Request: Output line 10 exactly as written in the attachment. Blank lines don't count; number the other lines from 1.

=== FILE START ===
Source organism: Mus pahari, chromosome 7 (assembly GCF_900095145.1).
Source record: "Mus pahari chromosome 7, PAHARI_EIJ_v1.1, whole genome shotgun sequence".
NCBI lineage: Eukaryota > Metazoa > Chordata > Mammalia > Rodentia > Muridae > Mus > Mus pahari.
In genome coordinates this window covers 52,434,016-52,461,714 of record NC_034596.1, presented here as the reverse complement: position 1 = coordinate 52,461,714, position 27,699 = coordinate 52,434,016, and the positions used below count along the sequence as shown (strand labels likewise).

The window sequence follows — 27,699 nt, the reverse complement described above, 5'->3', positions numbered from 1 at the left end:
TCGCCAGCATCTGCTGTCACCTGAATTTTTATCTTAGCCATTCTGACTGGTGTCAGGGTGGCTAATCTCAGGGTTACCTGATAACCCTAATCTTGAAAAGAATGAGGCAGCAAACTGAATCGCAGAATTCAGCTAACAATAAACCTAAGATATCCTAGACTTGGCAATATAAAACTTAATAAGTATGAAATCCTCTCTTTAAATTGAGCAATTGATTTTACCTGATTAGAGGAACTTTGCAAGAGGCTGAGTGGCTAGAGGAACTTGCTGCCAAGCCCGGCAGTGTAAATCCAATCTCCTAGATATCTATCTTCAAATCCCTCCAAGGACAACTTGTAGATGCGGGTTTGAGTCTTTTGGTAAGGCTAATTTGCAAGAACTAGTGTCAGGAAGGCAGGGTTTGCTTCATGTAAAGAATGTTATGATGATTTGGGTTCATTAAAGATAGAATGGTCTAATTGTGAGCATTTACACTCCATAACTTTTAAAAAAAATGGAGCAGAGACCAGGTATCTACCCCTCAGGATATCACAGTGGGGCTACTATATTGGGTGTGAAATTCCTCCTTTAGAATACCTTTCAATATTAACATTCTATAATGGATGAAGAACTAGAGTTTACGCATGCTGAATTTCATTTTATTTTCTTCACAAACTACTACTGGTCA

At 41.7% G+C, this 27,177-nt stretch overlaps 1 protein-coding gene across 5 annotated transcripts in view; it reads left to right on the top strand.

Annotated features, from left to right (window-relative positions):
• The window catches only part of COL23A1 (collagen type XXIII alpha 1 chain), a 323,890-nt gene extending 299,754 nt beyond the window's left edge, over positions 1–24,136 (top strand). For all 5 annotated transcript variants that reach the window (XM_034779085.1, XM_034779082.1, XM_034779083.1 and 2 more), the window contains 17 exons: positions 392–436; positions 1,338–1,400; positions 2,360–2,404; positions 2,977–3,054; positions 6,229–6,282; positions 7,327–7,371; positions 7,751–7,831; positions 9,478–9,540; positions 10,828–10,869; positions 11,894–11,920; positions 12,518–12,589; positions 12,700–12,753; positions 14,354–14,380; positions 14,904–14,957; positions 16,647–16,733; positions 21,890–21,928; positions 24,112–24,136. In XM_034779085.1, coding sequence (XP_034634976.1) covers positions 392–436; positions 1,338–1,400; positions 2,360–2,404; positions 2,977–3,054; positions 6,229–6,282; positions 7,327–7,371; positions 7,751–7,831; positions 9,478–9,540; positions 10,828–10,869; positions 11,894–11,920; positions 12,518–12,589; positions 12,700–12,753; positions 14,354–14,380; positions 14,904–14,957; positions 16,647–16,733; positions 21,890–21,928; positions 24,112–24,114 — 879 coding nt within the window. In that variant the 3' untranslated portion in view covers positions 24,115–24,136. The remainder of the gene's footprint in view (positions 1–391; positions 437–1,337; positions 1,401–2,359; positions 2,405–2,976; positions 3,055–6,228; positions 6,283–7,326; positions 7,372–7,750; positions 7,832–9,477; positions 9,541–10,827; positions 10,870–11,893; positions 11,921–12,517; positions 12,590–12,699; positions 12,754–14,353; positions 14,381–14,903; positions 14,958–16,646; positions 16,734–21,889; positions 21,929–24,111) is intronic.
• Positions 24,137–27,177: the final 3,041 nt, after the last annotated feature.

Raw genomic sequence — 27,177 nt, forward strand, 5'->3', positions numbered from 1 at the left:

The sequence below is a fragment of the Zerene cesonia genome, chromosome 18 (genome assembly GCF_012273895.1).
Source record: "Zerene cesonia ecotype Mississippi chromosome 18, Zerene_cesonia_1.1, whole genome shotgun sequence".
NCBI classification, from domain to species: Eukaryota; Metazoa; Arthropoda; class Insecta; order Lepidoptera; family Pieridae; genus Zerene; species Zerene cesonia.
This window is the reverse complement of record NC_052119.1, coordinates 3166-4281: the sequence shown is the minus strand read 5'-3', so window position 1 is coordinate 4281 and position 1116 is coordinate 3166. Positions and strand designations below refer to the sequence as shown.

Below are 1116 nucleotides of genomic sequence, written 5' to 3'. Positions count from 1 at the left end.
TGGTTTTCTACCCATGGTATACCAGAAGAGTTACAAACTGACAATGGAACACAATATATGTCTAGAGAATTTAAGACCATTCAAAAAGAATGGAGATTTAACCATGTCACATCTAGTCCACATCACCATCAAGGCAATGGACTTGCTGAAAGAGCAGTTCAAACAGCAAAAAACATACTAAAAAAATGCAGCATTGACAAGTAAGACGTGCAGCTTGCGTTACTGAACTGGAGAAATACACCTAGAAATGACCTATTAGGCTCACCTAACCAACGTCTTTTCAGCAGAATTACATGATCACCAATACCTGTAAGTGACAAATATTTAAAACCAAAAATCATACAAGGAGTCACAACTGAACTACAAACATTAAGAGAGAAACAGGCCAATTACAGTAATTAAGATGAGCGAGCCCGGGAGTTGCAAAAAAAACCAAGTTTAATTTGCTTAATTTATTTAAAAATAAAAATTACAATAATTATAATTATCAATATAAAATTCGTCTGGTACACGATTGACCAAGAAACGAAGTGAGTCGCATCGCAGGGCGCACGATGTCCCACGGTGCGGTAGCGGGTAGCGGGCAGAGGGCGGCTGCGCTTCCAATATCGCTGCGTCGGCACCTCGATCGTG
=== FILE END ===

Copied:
• Positions 24,137–27,177: the final 3,041 nt, after the last annotated feature.